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Science Rocks!

Clapping? Where?


your results

Sent in by:
Jennifer of Phoenix, AZ

There's nothing like a round of applause!

Materials Needed

  • paper and pen for charting
  • at least 4 friends



  1. Use your ears to figure out where a sound is coming from.
  2. You need at least 5 people to play: one person to be the guesser, one to be the pointer and chart the answers, and the rest to be clappers.
  3. First draw a chart with each player's name in separate rows down the left side of the paper. Write "Both Ears" and "One Ear" in separate columns across the top. Divide those columns in half and write "right" and "wrong" above each half of each column.
  4. Predict whether your hearing is better when you listen with both ears or with one ear. Now it's time to find out!
  5. The guesser closes his eyes and stands in the center of a circle of clappers.
  6. The pointer points to someone in the circle to clap.
  7. The clapper claps and the guesser points to where he thinks the sound is coming from.
  8. The pointer charts each wrong and right answer.
  9. Now do the same thing again - but this time, the guesser closes his eyes AND covers one ear.
  10. Make sure everybody gets a chance to be the guesser. Guessers get five guesses per round.
  11. When everyone has had a turn, compare your results. Are there more right answers with both ears listening or with one ear covered? Why do you think there is or isn't a difference?

Ready to hear the sci scoop? When you hear a sound, your brain uses the information from your ears to figure out where the sound is coming from. If your left ear catches sound before your right ear, your brain knows that the sound is coming from your left. But if one ear is covered, your brain doesn't have as much information, so it's harder to tell where a sound is coming from. Your head might also block the sound to your ears. For example, if a sound was coming from the right it might sound differently to the left ear because your head is in the way.
To make it harder, try clapping above your head or down near the ground. Or try standing in a line instead of a circle. Whatever you find, be sure to send your results to ZOOM!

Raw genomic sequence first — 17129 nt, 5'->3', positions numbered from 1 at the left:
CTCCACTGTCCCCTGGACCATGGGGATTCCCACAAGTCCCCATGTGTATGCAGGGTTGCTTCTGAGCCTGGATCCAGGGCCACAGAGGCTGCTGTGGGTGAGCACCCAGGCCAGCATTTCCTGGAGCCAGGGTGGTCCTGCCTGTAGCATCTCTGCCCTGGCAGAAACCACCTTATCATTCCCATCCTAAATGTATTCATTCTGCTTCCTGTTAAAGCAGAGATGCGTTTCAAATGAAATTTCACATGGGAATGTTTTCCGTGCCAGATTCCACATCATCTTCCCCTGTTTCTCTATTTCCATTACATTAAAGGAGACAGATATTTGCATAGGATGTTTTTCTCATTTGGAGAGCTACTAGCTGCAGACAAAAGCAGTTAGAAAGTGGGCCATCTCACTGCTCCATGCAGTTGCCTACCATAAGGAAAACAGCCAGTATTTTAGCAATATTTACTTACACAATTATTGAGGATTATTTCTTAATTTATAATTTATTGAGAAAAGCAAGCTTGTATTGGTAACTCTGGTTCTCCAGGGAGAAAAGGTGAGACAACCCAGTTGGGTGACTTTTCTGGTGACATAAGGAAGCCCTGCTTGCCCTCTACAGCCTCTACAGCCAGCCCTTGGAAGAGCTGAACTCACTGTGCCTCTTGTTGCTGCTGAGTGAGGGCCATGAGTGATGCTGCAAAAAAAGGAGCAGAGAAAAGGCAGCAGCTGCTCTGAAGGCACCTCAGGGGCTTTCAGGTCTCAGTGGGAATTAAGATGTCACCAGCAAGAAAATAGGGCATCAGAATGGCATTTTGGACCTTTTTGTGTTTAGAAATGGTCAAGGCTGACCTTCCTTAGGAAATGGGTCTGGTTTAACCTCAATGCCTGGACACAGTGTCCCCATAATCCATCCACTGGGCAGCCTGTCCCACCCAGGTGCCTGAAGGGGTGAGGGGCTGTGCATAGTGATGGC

Some of your Results

Ose, age 6 of Euless, TX wrote:
my mommy did not hear it.

Brandon, age 14 of New Orleans, LA wrote:
It took veeryone almost forever to guess if they had 100% hearing but me and some of my friends that are use to having our ears partly blocked could tell where the sound was coming from better

Kelsey, age 7 of Henderson, NV wrote:
people were saying were were is the clapping coming from and every body said it

Scheela of W. Palm Beach, FL wrote:
frist clapp somwhere that nobody can here you than try to gets wher its coming from. but you have to play with 6 people. 3 has to go and clapp somewhere and the aother 3 have to try to gest where it coming from.

Alexis, age 10 of Worcester, MA wrote:
When I claped in a empty room I heard that it was louder then a room full of things.

Kaitlynn, age 13 of Boswell, PA wrote:
Well I told my teacher about it, and she let me do it. First we did it in the classrom, and then we went down to the gym. It was harder in the gym, beacuse the claps echoed, and almost everyone pointed to the wrong clapper.

Sara, age 12 of ME wrote:
When we did it most of the people got it wrong then they got it right.

Dovani, age 11 of Atlanta, GA wrote:
Well this is what happened when my family and I did Clapping? Where? We all got into a big circle. I was in the middle. My brothers and cousins clapped. Guess What?! I identified every clapper except for one! Isn't that cool!

Kelly, age 9 of Wheaton, IL wrote:
Some times it echoed and some times it didn't.

Brittney, age 12 of Port Perry, ON wrote:
With this expriment I kept pointing at the wrong person beacause my freind clapped and I pointed to my brother says my freind. This experiment is sort of a eartest cause you think the sound is coming right but it is coming from the left (or the other way around.) I thought this expriment was cool!!!